and vanish into one another
according to necessity...
in conformity with the order of time.
-- Anaximander, On Nature
favorite book is called The Life of
the Cosmos. Originally published in 1997, it details physicist Lee Smolin's ideas about cosmological
natural selection, a mind-expanding intellectual panorama depicting the
universe itself as a manifestation of deep laws that trigger self-organization
at literally all scales. Beyond physics' usual fundamental forces and
constants, Smolin's natural laws suggest that even the cosmos itself emerges
from -- and resembles, though not exactly-- its predecessors.
Inspiring for reasons that are as poetic as they are scientific, Smolin's thinking bridges physics, biology, and even philosophy. With his latest book, Time Reborn (hardcover | Kindle edition), Smolin suggests a radical reconception of the nature of time. With his trademark sincere and curious reverence for nature, Smolin kindly entertained a few questions for Omnivoracious readers.
***How do you think about conveying
your ideas to readers not instinctively drawn to science?
Everyone is interested in the question of what time is because how you
think about time affects everything we think about our own lives. Are our
futures determined already? Are our experiences of willing, choosing,
imagining, and inventing all illusions because the future is already written? Or
are they true and real and in fact deep hints as to the nature of reality? Is
it already fixed what kind of life my child will have or how bad global warming
will be, or does what we choose to do really matter? These are the questions my
book addresses, and I offer a hopeful answer explained in a way that all can
In a chapter called "The
Future of Time," you write, "Mathematics is a great tool, but the ultimate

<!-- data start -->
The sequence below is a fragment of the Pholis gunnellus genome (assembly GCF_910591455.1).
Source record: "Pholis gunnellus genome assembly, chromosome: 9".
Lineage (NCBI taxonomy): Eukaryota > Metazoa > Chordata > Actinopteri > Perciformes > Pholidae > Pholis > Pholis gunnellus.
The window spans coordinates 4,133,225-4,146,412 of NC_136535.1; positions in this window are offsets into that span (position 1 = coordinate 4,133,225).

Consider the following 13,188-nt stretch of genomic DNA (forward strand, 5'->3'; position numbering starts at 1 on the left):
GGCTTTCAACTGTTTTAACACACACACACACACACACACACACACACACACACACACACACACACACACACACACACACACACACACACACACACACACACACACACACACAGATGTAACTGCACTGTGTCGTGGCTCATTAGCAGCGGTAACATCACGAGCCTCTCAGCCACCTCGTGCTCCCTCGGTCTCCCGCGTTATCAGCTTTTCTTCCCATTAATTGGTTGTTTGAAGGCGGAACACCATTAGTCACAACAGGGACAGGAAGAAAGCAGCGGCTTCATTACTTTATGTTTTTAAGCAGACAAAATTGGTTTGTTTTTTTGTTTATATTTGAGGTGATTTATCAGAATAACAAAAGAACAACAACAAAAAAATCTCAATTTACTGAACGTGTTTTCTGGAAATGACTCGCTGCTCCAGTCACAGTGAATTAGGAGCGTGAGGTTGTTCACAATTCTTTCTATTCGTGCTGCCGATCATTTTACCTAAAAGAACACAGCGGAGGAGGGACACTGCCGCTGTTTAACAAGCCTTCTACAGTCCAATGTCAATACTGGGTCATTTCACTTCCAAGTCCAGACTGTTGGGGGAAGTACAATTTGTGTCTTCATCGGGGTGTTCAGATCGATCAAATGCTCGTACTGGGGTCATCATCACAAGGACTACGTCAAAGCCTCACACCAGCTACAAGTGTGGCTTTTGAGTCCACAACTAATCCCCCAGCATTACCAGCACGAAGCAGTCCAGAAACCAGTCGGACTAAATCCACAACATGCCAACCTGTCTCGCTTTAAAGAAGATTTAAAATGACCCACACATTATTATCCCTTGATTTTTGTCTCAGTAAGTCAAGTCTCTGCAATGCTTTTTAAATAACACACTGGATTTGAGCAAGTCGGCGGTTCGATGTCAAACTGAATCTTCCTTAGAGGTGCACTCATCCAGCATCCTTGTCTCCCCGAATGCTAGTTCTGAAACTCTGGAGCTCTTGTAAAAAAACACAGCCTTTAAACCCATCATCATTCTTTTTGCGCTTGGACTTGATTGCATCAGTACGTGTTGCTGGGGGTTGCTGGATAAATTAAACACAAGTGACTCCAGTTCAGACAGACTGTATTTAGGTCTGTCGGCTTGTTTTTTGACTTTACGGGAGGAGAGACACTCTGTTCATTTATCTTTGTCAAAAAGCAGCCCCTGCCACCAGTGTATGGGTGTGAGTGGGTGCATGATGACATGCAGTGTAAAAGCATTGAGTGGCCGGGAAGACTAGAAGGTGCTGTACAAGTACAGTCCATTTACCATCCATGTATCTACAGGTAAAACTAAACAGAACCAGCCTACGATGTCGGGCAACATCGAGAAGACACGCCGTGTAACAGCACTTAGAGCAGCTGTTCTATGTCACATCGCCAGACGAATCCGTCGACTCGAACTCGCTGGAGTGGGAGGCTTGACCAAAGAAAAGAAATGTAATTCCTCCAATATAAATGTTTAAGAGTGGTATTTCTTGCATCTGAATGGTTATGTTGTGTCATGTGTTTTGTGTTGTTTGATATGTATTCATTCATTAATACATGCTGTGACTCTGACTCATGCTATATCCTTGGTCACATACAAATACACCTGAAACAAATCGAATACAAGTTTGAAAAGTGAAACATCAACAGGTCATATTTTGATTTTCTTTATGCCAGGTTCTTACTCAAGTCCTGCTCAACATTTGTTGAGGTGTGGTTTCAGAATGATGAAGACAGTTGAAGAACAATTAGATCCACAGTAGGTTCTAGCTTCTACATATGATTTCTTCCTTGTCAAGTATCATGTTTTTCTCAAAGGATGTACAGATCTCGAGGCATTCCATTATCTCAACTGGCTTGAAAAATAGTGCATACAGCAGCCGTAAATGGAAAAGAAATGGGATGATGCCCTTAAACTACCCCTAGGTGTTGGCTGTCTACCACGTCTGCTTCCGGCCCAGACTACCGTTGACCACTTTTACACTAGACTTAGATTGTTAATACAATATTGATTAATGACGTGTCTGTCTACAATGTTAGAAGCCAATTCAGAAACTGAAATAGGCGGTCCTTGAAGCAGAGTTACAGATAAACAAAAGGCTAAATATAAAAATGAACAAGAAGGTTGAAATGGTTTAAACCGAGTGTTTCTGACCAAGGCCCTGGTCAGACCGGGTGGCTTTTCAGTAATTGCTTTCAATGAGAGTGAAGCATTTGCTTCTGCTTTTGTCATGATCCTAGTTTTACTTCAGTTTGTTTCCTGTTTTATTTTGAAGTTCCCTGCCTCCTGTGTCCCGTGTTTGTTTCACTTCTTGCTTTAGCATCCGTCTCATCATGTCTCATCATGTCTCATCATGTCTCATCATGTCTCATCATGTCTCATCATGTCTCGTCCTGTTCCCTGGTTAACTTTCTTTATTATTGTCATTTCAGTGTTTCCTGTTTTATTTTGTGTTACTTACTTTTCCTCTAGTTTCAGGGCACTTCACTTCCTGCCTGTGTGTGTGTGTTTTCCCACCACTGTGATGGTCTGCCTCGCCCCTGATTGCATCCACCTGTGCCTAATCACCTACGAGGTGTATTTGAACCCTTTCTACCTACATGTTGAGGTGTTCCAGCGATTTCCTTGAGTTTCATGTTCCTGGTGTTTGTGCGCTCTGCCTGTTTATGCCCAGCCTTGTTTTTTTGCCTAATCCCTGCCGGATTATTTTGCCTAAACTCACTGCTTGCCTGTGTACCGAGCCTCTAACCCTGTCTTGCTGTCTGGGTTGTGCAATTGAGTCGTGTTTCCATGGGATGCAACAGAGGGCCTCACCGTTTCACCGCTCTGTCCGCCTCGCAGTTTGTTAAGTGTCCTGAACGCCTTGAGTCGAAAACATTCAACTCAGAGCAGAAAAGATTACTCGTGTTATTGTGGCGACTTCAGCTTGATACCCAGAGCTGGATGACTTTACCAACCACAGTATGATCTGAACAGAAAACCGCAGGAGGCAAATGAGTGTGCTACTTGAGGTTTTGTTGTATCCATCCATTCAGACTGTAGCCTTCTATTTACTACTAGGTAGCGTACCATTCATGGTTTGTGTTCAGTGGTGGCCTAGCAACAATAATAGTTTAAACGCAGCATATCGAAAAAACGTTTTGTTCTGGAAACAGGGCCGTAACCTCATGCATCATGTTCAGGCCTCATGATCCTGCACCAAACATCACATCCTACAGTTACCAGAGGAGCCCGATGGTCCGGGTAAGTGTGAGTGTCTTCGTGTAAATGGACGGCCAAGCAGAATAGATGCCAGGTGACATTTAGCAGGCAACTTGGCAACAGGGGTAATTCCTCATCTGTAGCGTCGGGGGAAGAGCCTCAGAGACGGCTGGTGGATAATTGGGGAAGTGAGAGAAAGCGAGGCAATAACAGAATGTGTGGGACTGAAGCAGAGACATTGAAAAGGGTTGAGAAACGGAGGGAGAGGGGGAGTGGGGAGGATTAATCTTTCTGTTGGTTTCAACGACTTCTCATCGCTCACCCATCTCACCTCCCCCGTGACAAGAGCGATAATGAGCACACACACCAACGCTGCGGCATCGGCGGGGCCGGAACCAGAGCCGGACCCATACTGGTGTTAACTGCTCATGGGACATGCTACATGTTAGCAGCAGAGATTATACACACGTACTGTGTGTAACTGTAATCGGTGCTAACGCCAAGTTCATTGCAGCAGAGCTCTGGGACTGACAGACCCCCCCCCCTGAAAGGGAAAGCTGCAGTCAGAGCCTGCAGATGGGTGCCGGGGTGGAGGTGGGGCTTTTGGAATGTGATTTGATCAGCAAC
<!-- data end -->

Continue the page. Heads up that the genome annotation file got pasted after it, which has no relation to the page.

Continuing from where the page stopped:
governing language of science is language." What do you mean by this?
Science is about nature. It is very concrete. We use ordinary
language to express its hypotheses and observations. As Neils Bohr said,
science is a part of ordinary language we use to communicate our observations
of nature to each other. Numbers come into observations but the world is
not made of numbers.
What motivated your decision to join the Perimeter Institute after
working at more established university research centers?
Many established academic institutions are to one degree or another
dysfunctional. They are hard places to introduce new ideas or
critiques. The best way to innovate the setting for academic science is to
start new institutes. When the founders of the Perimeter Instituteoffered
me the chance to be one of its first faculty members, I recognized that this
was an unparalleled, once-in-a-lifetime opportunity. How many scientists get
the chance to contribute to shaping a major scientific institute? Like my
friends, I am enormously proud of what we have achieved. Being part of the
founding of something is also great fun.
You've published regularly both in peer-reviewed science journals and for a popular audience. Do the differences in the intended audiences color how you think about the ideas you put forward?
They are both essential parts of my scientific life. The scientific journals
are the appropriate place for reports of progress in research (although they
have as such been to some extent superseded by an online archive, arxiv.org). I
use the books to think deeply and critically about the philosophical issues I
find are blocking progress in the scientific fields I care about. Each informs
Could you give an example?
One of the great unexplained mysteries of science is why time appears
so directional, in that almost everything we do and experience is irreversible. This is a mystery because the laws of
physics themselves, as we now understand them, would allow all the processes
that could be gotten by running time backwards. So why does this hardly ever
happen? While writing Time Reborn, I
explained this question for the general reader, and this made me vividly
realize the extent to which we don't yet have a good answer. The process of
writing each book has changed my thinking in a way that resulted in a
change of direction of my research. And without the research there would be
nothing to write the books about.
To learn more about Time Reborn,
Browse Time Reborn Lee Smolin's other books at Amazon's Lee Smolin Page.
Lee Smolin's TED Talk: "On Science and